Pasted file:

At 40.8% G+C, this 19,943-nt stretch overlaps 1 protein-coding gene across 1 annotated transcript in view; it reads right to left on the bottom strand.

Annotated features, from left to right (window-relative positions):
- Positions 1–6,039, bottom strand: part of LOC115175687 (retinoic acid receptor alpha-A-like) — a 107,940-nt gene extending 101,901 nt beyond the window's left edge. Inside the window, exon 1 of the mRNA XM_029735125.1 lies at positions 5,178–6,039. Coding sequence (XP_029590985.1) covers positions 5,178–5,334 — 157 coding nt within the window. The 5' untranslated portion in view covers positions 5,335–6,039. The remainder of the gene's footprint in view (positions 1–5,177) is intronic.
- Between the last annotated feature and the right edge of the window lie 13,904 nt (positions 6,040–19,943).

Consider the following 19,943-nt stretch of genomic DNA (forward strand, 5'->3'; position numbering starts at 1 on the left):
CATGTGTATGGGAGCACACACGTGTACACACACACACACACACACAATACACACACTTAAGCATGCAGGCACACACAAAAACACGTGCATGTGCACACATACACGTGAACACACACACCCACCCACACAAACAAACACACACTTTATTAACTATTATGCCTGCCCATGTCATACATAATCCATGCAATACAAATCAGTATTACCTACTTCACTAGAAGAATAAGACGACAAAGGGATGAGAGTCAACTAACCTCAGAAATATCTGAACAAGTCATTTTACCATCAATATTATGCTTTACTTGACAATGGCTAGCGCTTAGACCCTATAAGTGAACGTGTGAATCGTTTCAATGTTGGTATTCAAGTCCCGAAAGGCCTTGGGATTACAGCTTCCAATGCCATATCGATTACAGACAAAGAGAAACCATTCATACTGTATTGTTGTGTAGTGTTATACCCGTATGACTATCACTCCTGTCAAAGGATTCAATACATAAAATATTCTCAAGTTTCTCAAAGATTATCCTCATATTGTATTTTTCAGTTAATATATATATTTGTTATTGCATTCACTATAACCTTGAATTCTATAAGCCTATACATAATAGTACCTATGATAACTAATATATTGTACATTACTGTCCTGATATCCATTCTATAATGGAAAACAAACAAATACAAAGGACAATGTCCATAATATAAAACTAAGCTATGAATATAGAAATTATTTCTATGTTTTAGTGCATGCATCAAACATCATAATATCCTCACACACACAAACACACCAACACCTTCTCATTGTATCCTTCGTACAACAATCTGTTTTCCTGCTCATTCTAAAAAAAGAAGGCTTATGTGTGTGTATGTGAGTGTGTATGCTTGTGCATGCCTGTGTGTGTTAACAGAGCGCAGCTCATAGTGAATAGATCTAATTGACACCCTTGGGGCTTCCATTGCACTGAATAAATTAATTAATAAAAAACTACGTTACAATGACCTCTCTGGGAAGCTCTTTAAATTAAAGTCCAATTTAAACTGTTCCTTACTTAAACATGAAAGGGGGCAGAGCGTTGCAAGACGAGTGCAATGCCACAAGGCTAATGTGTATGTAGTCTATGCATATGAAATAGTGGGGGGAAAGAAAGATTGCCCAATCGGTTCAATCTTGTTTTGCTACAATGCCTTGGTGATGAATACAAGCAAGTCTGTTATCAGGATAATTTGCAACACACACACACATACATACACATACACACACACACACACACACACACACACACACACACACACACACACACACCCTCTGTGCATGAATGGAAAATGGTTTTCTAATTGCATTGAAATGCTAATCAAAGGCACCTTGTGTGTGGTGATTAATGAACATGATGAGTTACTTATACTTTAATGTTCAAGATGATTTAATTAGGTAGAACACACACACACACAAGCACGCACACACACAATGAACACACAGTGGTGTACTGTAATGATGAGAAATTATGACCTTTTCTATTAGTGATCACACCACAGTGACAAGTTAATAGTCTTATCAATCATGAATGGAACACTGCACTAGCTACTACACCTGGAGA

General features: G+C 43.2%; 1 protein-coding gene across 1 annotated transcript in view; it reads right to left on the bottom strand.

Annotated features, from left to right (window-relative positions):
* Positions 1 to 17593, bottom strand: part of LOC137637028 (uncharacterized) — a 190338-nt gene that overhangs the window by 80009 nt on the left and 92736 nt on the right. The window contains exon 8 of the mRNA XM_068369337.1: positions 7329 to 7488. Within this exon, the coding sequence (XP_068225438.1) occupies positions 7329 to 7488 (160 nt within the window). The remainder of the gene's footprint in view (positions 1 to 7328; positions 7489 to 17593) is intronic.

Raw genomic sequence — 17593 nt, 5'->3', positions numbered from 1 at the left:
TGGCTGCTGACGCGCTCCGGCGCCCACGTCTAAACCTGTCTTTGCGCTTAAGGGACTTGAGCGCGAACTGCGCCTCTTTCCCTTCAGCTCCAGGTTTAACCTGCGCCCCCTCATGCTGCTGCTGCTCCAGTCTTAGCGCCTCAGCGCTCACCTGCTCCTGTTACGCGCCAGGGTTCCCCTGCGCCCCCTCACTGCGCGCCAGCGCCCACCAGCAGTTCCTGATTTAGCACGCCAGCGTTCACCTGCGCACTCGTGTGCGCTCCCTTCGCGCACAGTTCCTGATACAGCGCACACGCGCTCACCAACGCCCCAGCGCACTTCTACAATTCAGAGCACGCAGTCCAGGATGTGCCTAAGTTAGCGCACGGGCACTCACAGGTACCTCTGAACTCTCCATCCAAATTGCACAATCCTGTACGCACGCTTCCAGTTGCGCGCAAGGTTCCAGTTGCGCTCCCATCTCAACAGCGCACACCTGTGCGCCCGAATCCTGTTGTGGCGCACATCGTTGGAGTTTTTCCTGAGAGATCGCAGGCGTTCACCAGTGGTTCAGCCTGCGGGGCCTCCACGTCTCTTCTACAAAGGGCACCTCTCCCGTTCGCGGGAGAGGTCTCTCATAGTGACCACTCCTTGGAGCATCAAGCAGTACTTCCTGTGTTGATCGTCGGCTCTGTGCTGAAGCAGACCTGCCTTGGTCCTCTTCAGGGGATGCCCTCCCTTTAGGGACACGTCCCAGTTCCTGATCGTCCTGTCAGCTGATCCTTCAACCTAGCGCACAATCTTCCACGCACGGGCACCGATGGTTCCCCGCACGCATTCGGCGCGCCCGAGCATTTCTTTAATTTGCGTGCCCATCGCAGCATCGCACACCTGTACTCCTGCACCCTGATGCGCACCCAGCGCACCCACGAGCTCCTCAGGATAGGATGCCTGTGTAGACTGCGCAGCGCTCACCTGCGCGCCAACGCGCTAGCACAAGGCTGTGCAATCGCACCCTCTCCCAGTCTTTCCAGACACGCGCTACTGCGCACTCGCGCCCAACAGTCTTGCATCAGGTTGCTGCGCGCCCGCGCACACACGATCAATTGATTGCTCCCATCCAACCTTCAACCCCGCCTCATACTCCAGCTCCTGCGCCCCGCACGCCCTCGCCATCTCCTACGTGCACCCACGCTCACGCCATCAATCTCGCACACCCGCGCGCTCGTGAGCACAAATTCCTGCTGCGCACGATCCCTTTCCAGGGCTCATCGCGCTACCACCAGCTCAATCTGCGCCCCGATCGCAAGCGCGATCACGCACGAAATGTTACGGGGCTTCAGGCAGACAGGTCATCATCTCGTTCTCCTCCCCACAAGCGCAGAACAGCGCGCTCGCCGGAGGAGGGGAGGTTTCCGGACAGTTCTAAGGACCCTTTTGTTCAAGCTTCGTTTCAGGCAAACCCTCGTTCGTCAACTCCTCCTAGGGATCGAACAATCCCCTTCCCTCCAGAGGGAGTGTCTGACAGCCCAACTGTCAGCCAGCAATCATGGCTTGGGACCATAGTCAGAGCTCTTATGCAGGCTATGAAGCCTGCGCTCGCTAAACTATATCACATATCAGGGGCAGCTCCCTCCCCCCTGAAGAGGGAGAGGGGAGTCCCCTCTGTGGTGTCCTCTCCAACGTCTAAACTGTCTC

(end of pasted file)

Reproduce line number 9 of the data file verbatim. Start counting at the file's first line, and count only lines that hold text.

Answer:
* Positions 1 to 17593, bottom strand: part of LOC137637028 (uncharacterized) — a 190338-nt gene that overhangs the window by 80009 nt on the left and 92736 nt on the right. The window contains exon 8 of the mRNA XM_068369337.1: positions 7329 to 7488. Within this exon, the coding sequence (XP_068225438.1) occupies positions 7329 to 7488 (160 nt within the window). The remainder of the gene's footprint in view (positions 1 to 7328; positions 7489 to 17593) is intronic.